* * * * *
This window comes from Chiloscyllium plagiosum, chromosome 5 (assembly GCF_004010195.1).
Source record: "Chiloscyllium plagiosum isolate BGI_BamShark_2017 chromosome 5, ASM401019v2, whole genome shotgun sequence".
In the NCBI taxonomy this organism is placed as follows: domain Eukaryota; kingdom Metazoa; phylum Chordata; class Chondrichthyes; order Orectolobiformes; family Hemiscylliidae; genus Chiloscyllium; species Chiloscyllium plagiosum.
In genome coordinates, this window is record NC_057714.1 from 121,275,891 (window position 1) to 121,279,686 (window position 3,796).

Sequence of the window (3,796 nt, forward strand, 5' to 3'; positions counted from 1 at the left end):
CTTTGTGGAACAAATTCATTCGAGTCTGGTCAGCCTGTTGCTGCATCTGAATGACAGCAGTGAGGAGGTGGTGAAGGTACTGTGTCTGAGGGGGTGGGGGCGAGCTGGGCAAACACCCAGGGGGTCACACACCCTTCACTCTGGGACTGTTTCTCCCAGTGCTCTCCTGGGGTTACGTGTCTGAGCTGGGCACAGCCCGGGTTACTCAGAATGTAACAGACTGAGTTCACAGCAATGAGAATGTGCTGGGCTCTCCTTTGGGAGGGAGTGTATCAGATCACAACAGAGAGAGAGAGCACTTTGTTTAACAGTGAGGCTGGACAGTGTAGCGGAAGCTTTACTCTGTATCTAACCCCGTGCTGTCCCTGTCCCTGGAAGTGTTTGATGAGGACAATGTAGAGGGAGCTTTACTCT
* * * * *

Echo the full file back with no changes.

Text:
This window comes from Chiloscyllium plagiosum, chromosome 5 (assembly GCF_004010195.1).
Source record: "Chiloscyllium plagiosum isolate BGI_BamShark_2017 chromosome 5, ASM401019v2, whole genome shotgun sequence".
In the NCBI taxonomy this organism is placed as follows: domain Eukaryota; kingdom Metazoa; phylum Chordata; class Chondrichthyes; order Orectolobiformes; family Hemiscylliidae; genus Chiloscyllium; species Chiloscyllium plagiosum.
In genome coordinates, this window is record NC_057714.1 from 121,275,891 (window position 1) to 121,279,686 (window position 3,796).

Sequence of the window (3,796 nt, forward strand, 5' to 3'; positions counted from 1 at the left end):
CTTTGTGGAACAAATTCATTCGAGTCTGGTCAGCCTGTTGCTGCATCTGAATGACAGCAGTGAGGAGGTGGTGAAGGTACTGTGTCTGAGGGGGTGGGGGCGAGCTGGGCAAACACCCAGGGGGTCACACACCCTTCACTCTGGGACTGTTTCTCCCAGTGCTCTCCTGGGGTTACGTGTCTGAGCTGGGCACAGCCCGGGTTACTCAGAATGTAACAGACTGAGTTCACAGCAATGAGAATGTGCTGGGCTCTCCTTTGGGAGGGAGTGTATCAGATCACAACAGAGAGAGAGAGCACTTTGTTTAACAGTGAGGCTGGACAGTGTAGCGGAAGCTTTACTCTGTATCTAACCCCGTGCTGTCCCTGTCCCTGGAAGTGTTTGATGAGGACAATGTAGAGGGAGCTTTACTCT